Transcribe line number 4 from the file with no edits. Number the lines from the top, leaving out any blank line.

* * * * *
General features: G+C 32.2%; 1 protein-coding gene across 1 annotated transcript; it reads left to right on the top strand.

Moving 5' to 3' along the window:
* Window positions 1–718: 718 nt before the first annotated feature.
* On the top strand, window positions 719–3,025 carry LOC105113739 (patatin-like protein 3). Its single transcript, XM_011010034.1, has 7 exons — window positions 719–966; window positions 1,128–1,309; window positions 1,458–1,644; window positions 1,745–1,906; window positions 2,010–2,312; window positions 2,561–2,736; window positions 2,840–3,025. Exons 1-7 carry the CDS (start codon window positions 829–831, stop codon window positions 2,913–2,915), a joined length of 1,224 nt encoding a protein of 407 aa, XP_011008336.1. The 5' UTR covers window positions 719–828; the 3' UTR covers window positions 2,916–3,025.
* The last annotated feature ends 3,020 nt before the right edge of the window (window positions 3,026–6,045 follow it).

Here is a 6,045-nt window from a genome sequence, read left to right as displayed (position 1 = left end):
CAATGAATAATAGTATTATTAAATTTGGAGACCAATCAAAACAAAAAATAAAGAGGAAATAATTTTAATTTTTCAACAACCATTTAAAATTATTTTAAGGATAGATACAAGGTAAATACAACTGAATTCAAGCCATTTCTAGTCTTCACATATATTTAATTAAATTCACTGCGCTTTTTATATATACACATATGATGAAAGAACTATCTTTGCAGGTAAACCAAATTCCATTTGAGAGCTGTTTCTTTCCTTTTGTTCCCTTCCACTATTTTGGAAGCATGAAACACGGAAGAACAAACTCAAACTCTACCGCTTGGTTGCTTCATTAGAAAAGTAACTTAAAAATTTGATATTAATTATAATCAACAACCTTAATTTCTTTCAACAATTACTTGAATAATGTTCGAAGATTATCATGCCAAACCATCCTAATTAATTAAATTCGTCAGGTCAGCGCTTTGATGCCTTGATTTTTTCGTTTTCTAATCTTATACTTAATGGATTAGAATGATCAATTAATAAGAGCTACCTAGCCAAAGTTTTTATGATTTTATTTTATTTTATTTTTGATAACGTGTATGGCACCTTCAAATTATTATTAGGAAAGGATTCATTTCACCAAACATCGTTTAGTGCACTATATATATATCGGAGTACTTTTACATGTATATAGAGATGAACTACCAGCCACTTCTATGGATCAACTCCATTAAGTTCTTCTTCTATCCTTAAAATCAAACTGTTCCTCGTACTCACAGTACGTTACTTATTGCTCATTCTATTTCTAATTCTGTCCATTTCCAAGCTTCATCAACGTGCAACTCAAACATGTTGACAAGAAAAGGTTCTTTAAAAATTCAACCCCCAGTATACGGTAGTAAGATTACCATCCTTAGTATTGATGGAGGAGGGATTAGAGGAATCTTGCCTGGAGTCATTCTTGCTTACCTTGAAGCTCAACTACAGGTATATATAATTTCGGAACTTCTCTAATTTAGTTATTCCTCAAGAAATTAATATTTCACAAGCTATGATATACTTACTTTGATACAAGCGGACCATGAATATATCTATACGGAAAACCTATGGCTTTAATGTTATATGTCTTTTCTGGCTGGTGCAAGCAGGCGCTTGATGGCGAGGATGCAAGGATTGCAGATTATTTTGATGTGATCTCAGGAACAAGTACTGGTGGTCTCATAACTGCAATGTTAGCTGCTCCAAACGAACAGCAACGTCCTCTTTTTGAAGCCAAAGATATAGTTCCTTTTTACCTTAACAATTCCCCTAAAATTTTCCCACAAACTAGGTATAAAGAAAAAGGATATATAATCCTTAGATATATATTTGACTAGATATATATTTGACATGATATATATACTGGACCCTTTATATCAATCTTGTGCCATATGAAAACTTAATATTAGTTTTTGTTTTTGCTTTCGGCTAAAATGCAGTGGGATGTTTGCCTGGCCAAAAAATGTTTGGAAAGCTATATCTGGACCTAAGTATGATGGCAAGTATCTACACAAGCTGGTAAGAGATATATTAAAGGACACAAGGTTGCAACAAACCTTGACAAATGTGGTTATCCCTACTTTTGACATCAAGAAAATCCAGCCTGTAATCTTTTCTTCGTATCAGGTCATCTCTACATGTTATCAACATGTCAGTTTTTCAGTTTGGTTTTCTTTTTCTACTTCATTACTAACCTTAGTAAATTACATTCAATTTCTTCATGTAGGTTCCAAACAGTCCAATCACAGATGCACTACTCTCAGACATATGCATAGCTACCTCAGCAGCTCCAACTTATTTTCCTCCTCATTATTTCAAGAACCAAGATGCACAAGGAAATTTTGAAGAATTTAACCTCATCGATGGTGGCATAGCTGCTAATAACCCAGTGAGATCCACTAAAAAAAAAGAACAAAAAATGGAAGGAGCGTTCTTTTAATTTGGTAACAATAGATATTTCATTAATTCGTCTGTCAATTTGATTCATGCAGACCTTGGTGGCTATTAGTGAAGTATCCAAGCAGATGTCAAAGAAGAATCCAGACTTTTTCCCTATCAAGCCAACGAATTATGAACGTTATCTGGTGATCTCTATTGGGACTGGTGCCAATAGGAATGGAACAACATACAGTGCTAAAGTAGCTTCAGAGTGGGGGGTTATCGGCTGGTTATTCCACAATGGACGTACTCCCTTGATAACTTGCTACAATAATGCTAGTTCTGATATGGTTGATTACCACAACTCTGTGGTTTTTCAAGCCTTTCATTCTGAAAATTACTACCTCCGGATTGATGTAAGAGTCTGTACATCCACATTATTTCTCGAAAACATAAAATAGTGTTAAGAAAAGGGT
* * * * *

* On the top strand, window positions 719–3,025 carry LOC105113739 (patatin-like protein 3). Its single transcript, XM_011010034.1, has 7 exons — window positions 719–966; window positions 1,128–1,309; window positions 1,458–1,644; window positions 1,745–1,906; window positions 2,010–2,312; window positions 2,561–2,736; window positions 2,840–3,025. Exons 1-7 carry the CDS (start codon window positions 829–831, stop codon window positions 2,913–2,915), a joined length of 1,224 nt encoding a protein of 407 aa, XP_011008336.1. The 5' UTR covers window positions 719–828; the 3' UTR covers window positions 2,916–3,025.